President of Brandeis Will Step Down

The president of Brandeis University will step down less than five years after taking office, The Boston Globe reports. Frederick M. Lawrence, who was named president in 2011, will become a senior research scholar at Yale Law School at the end of this academic year. In a campuswide letter, Perry M. Traquina, chairman of the Board of Trustees, credited Mr. Lawrence with a balanced budget and an increase in applications. The university’s provost, Lisa Lynch, will become interim president on July 1.

Brandeis University President Frederick M. Lawrence announced Friday he will step down at the end of the academic year to become a senior research scholar at Yale Law School. In a campuswide letter, Lawrence said that he was “tremendously proud of the ways Brandeis has grown and thrived” since he took over the Waltham college in Jan.

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Another San Francisco Campus Closes Over Earthquake-Safety Concerns

Literally and figuratively, City College of San Francisco is on shaky footing.

Officials at the community college announced on Thursday that it would close its second campus in three weeks out of earthquake-safety concerns, the San Francisco Examiner reports. The announcement three weeks ago—one day before classes were set to begin—that the college’s Civic Center campus would close was greeted with consternation from faculty members. “It’s not ideal,” a college spokesman, Jeff Hamilton, told the newspaper. “It’s highly disruptive to our students and faculty. We’re sorry about that.”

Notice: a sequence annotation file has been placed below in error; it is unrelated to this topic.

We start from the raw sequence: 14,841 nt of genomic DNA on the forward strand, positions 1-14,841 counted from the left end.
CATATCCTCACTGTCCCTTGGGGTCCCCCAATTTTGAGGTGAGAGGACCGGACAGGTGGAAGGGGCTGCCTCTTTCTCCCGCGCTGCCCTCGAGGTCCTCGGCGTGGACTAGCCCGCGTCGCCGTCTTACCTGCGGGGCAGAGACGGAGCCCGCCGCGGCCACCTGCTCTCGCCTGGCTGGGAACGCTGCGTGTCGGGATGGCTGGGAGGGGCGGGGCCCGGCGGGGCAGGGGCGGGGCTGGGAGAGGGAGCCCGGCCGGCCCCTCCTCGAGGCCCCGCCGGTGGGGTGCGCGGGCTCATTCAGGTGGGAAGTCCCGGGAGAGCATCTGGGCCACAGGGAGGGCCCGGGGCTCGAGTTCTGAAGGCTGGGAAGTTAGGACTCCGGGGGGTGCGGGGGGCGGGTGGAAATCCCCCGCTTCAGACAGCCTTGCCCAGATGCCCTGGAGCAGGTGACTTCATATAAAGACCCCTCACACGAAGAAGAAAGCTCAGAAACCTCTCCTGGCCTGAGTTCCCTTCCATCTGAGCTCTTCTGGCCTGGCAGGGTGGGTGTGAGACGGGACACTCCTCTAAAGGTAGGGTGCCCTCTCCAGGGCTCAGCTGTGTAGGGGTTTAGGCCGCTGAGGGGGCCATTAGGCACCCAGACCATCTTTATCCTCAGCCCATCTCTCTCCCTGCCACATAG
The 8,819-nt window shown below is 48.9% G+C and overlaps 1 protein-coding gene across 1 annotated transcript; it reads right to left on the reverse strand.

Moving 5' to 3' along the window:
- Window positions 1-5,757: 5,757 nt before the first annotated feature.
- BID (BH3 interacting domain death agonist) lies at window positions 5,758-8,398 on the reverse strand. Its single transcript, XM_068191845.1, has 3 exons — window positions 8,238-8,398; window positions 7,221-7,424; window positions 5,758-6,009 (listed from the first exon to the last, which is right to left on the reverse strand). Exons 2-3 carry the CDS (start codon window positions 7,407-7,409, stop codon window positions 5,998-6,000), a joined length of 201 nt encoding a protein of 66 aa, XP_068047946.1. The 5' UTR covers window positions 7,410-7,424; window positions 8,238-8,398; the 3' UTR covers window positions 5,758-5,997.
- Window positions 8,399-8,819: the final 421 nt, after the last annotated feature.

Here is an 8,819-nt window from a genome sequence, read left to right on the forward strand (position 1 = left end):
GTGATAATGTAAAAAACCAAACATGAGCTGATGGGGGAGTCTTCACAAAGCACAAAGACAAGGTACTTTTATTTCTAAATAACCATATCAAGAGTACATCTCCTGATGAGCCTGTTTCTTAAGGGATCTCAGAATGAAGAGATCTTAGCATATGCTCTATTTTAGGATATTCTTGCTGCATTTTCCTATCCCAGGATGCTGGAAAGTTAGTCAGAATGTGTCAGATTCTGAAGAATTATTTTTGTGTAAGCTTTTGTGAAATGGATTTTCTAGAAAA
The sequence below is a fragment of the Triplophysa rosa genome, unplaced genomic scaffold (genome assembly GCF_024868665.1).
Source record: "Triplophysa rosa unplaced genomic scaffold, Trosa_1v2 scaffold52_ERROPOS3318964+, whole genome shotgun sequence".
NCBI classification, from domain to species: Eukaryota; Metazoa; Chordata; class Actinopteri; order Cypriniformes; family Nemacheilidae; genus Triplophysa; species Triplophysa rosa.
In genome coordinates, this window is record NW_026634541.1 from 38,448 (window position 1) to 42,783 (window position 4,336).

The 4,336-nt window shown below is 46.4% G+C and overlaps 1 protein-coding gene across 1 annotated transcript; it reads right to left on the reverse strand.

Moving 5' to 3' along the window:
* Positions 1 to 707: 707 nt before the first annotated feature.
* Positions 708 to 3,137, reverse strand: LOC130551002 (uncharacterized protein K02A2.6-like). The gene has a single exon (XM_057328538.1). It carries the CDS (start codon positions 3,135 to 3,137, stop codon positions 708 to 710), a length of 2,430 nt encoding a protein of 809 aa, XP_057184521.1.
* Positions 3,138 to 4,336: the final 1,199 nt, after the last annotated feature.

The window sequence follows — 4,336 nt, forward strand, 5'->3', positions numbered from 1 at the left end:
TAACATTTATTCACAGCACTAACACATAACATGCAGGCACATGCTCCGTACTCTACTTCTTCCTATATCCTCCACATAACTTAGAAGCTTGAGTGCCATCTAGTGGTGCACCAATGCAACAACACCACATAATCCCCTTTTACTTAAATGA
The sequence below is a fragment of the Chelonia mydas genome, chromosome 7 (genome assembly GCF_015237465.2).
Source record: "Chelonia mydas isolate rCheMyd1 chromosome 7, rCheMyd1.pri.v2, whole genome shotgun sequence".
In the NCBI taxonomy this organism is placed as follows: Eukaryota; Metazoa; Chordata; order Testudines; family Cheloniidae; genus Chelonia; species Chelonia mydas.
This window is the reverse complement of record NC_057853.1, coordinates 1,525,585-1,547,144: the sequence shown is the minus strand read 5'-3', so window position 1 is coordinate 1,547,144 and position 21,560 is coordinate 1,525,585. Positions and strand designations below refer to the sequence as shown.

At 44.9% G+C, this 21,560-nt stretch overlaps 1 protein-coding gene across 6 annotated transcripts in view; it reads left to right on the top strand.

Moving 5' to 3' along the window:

City College of San Francisco has, for the past few years, been locked in a battle with its accreditor, the Accrediting Commission for Community and Junior Colleges, to stay open. The commission recently granted the college a two-year reprieve from closure.

The student shuffle continues at City College of San Francisco. The Gough Street campus will now close due to seismic safety concerns, school officials told faculty Thursday. This follows the announcement three weeks ago that CCSF’s Civic Center campus on Eddy Street would close because it too is seismically unsafe.

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Chinese Minister Rips Textbooks Promoting ‘Western Values’

China’s education minister says there is no place in the country’s college classrooms for textbooks that promote “Western values,” The New York Times reports. Included in language that should be banned are anti-Communist or anti-socialist rhetoric, according to Yuan Guiren, amplifying a crackdown on dissent that goes back several years and heightened restrictions on Internet use.

“Never allow statements that attack and slander party leaders and malign socialism to be heard in classrooms,” Mr. Yuan said, according to the state news agency. “Never allow teachers to grumble and vent in the classroom, passing on their unhealthy emotions to students.”

In law school at Peking University in the late 1970s, Li Keqiang, now China’s premier, was an avid student of English and helped translate texts that gave his generation its first, exhilarating exposure to Western legal ideals after the death of Mao. Today, however, Mr. Li’s work might be considered dabbling in subversion.

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2 Resign in Protest of Popular Dean’s Removal at Western Michigan U.

[Updated (1/30/2015, 5:22 p.m.) with news of the no-confidence vote.]

Two associate deans at Western Michigan University have stepped down to protest the treatment of a popular dean whose contract was not renewed, reports, a Michigan news site. And in a meeting on Friday, the faculty union voted no confidence in the institution’s provost for his handling of the incident, though the result is unofficial because professors have until Monday to vote electronically.

The provost, Timothy J….


Wisconsin Governor Stirs a Debate Over What Professors Actually Do

Just what do university professors do all day?